I suppose it’s another sign that I am not a serious student of world affairs, but I kind of like it that the state in which I live has a state pie. I have not consulted the public record to see if there was a major debate concerning carbs or calories or fat content; I like the idea that as long as our representatives are dealing with matters which are within the grasp, the less time they have to mess up on scarier issues.
It was just a side note in a long article about Illinois declaring an official state rock (which surprised me, because the state where I grew up declared ITS state rock decades ago…even though two of my grandparents, highly regarded amateur geologists, pointed out that the chosen rock was not a rock at all, but a crystal formation, and thus one more example of how scientifically uninformed people who go into politics can be, which shows they can’t be trusted with matters of environmental…where were we?) I found that not only does Illinois have the pumpkin pie as it official state pie, but also named popcorn as its official state snack food. (The choices were not utterly unbiased: Illinois is a major grower of popcorns and popcorn.) I did not think the choice of pumpkin was terribly original, but I find that although numerous states have, indeed, chosen state pies, no one else picked pumpkin.
The Interwebs, as usual, is as much hindrance as help in this subject. Several websites state clearly that every state has a state pie, while others note that twelve states do not have ANY state foods at all. (One of these, however, is listed as having a state fruit, which shows that it’s all a matter of your point of view.) To make matters more complex, some states which do NOT have a state pie DO have a state dessert, which is occasionally pie. (And one state has honored Whoopie Pie, which, as far as I’m concerned, is a cookie, or, at best, a specialized cake.) Some states, if you’re interested, call their pie a State TREAT, and Oklahoma has an official State Meal, which ends with Pecan Pie after going through a list of other courses which sound like a really good afternoon at the county fair.
Pecan Pie, to my surprise, is the only pie on more than one state’s list (which in some states include a State Muffin, but we can’t talk about this all day long.) Pecan also gets the nod in Texas (whose state snack is salsa and tortilla chips, by the way.) The pecan is that state NUT in a couple of places, but they leave you to decide what to do with it.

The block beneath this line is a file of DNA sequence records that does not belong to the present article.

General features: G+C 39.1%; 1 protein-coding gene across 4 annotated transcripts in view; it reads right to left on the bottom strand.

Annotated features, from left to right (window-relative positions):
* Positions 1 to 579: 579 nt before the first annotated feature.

Again, none of this is accidental. Maine, where you’ll find plenty of blueberries, made the blueberry pie its state pie. Massachusetts has so designated the Boston Cream Pie (and the State Doughnut is, wait for it, the Boston Cream Doughnut.) Wisconsin salutes one of its less famous state crops with Cranberry Pie, and Michigan wants you to remember Cherry Pie. I cannot find that Nebraska has named a state pie, which is disappointing, because as they have made Kool-Aid their state beverage, I had great hopes for Hostess Fruit Pies there.
Sometimes patriotism or local pride are the motivating forcers behind the designations. Maybe nothing is “as American as Apple Pie”, only Vermont has given that the state nod, AND specifies that it MUST be eaten with a glass of cold milk and a good piece of cheddar (OR, at the behest of the younger generation I guess, vanilla ice cream.) But some state pies are found only in their home state, or in the homes of expatriates. Indiana has honored the Hoosier, or Sugar Cream, Pie (main ingredients: heavy cream and sugar) while Louisiana went savory, with a deep-fried pie stuffed with ground beef and ground pork. Arkansas honored the Possum Pie, but this is a sweet pie containing no possum at all, at all It has chocolate pudding on top of cream cheese beneath whipped cream and, well, pecans, which brings us back where we started.
If all of this is a bit too much for you, you could always head to Utah, where the State Senate has made been working to declare the state snack food as Jell-o.